"I know the way," whispered the garroter, and a few gathered around him.
In his youth he had been a highwayman, and probably a garroter.
He was a garroter by profession, accustomed to rely upon his fists only for the exchange of amenities.
A garroter lay on the roof ready to entangle me with his noose if I should escape the dagger of the old hag.
He is a harmless enough fellow, Parker by name, a garroter by trade, and a remarkable performer upon the jew's-harp.
He is a harmless enough fellow, Parker by name, a garroter by trade, and a remarkable performer upon the Jew's harp.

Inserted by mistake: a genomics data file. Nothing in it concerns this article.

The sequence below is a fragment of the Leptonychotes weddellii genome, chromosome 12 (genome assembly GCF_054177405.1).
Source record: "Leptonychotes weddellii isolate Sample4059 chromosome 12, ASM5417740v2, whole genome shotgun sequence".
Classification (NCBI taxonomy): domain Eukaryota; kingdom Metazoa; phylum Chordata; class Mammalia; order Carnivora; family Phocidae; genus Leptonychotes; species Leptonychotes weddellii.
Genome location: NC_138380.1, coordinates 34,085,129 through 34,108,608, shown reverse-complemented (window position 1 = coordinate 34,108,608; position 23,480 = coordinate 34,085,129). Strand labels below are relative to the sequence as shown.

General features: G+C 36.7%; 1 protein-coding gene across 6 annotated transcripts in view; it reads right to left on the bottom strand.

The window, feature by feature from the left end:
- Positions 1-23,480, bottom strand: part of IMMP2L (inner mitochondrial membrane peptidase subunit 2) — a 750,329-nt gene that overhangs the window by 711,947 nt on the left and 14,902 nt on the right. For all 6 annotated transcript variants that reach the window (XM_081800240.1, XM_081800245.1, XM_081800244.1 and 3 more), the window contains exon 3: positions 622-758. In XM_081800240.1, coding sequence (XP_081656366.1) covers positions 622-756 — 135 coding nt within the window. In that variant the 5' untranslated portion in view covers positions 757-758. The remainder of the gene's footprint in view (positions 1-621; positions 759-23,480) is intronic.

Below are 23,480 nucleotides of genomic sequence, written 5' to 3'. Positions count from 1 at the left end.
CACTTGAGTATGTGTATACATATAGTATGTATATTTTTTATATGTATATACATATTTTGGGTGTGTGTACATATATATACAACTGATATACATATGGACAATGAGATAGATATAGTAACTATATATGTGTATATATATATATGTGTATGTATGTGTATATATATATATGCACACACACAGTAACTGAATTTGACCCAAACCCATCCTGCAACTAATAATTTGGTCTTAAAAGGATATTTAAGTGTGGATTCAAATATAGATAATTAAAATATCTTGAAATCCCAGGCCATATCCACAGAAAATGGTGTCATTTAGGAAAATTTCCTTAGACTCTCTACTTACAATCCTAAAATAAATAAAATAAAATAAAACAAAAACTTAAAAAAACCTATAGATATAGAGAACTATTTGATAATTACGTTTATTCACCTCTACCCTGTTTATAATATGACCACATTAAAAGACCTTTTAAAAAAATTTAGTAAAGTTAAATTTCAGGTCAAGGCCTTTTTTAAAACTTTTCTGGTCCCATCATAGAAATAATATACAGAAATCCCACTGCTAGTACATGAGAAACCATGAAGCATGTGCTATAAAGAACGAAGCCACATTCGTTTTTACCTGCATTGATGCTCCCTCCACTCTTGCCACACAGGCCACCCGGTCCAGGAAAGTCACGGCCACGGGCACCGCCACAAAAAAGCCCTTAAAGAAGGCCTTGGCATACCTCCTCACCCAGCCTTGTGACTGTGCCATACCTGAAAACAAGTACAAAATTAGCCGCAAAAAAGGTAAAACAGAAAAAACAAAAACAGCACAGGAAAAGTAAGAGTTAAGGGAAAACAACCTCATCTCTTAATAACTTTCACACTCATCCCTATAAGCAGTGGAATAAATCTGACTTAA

One hand of the garroter was on his throat, the other was busily rifling his pockets.
also garrotte, 1620s, "Spanish method of capital punishment by strangulation," from Spanish garrote "stick for twisting cord," of unknown origin, perhaps from Old French guaroc "club, stick, rod, shaft of a crossbow," probably ultimately Celtic, but possibly from Frankish *wrokkan "to twist" (cf. Middle Dutch wroken "to twist").
I have no hesitation in pronouncing death by the garrot, at once the most manly, and the least offensive to the eye. [Major John Richardson, "British Legion," 1837]
"to execute with a garrote," 1851, from garrote (n.); sense of "choke and then rob" is from 1852. Related: Garotted; garotting.